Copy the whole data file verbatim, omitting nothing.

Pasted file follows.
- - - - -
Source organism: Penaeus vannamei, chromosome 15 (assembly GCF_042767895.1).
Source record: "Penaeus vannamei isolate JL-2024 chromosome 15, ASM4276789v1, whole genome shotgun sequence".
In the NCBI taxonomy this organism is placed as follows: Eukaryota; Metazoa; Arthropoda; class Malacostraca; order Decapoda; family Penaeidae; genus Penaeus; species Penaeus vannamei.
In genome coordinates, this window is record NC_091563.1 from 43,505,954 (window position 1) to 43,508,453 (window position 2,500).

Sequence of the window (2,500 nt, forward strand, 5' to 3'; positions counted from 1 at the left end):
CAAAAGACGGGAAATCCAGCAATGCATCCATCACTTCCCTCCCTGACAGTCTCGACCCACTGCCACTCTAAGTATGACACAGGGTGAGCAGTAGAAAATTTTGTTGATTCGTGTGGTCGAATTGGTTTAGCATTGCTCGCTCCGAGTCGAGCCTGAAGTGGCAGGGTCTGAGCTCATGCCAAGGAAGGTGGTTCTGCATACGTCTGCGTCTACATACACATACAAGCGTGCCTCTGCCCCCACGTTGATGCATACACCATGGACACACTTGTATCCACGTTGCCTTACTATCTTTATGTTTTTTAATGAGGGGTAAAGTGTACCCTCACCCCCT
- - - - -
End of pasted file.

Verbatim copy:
Source organism: Penaeus vannamei, chromosome 15 (assembly GCF_042767895.1).
Source record: "Penaeus vannamei isolate JL-2024 chromosome 15, ASM4276789v1, whole genome shotgun sequence".
In the NCBI taxonomy this organism is placed as follows: Eukaryota; Metazoa; Arthropoda; class Malacostraca; order Decapoda; family Penaeidae; genus Penaeus; species Penaeus vannamei.
In genome coordinates, this window is record NC_091563.1 from 43,505,954 (window position 1) to 43,508,453 (window position 2,500).

Sequence of the window (2,500 nt, forward strand, 5' to 3'; positions counted from 1 at the left end):
CAAAAGACGGGAAATCCAGCAATGCATCCATCACTTCCCTCCCTGACAGTCTCGACCCACTGCCACTCTAAGTATGACACAGGGTGAGCAGTAGAAAATTTTGTTGATTCGTGTGGTCGAATTGGTTTAGCATTGCTCGCTCCGAGTCGAGCCTGAAGTGGCAGGGTCTGAGCTCATGCCAAGGAAGGTGGTTCTGCATACGTCTGCGTCTACATACACATACAAGCGTGCCTCTGCCCCCACGTTGATGCATACACCATGGACACACTTGTATCCACGTTGCCTTACTATCTTTATGTTTTTTAATGAGGGGTAAAGTGTACCCTCACCCCCT